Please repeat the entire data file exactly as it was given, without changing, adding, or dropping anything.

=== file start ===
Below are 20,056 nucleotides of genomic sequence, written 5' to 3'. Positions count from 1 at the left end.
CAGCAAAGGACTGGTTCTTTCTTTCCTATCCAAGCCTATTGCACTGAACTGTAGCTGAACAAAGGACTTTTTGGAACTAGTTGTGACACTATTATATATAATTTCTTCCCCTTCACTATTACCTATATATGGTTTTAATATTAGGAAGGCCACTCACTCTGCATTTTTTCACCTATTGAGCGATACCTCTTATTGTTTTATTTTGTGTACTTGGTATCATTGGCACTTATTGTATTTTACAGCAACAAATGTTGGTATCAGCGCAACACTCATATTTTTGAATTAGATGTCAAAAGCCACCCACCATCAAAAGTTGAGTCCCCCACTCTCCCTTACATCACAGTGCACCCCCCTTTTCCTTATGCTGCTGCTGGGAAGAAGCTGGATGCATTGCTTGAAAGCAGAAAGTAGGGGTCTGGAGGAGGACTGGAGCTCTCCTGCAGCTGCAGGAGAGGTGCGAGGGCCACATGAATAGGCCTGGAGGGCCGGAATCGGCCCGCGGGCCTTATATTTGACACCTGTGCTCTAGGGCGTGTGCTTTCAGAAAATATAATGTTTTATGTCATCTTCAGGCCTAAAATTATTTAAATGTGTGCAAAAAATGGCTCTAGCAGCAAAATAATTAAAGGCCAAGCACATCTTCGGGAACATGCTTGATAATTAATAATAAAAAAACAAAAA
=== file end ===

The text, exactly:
Below are 20,056 nucleotides of genomic sequence, written 5' to 3'. Positions count from 1 at the left end.
CAGCAAAGGACTGGTTCTTTCTTTCCTATCCAAGCCTATTGCACTGAACTGTAGCTGAACAAAGGACTTTTTGGAACTAGTTGTGACACTATTATATATAATTTCTTCCCCTTCACTATTACCTATATATGGTTTTAATATTAGGAAGGCCACTCACTCTGCATTTTTTCACCTATTGAGCGATACCTCTTATTGTTTTATTTTGTGTACTTGGTATCATTGGCACTTATTGTATTTTACAGCAACAAATGTTGGTATCAGCGCAACACTCATATTTTTGAATTAGATGTCAAAAGCCACCCACCATCAAAAGTTGAGTCCCCCACTCTCCCTTACATCACAGTGCACCCCCCTTTTCCTTATGCTGCTGCTGGGAAGAAGCTGGATGCATTGCTTGAAAGCAGAAAGTAGGGGTCTGGAGGAGGACTGGAGCTCTCCTGCAGCTGCAGGAGAGGTGCGAGGGCCACATGAATAGGCCTGGAGGGCCGGAATCGGCCCGCGGGCCTTATATTTGACACCTGTGCTCTAGGGCGTGTGCTTTCAGAAAATATAATGTTTTATGTCATCTTCAGGCCTAAAATTATTTAAATGTGTGCAAAAAATGGCTCTAGCAGCAAAATAATTAAAGGCCAAGCACATCTTCGGGAACATGCTTGATAATTAATAATAAAAAAACAAAAA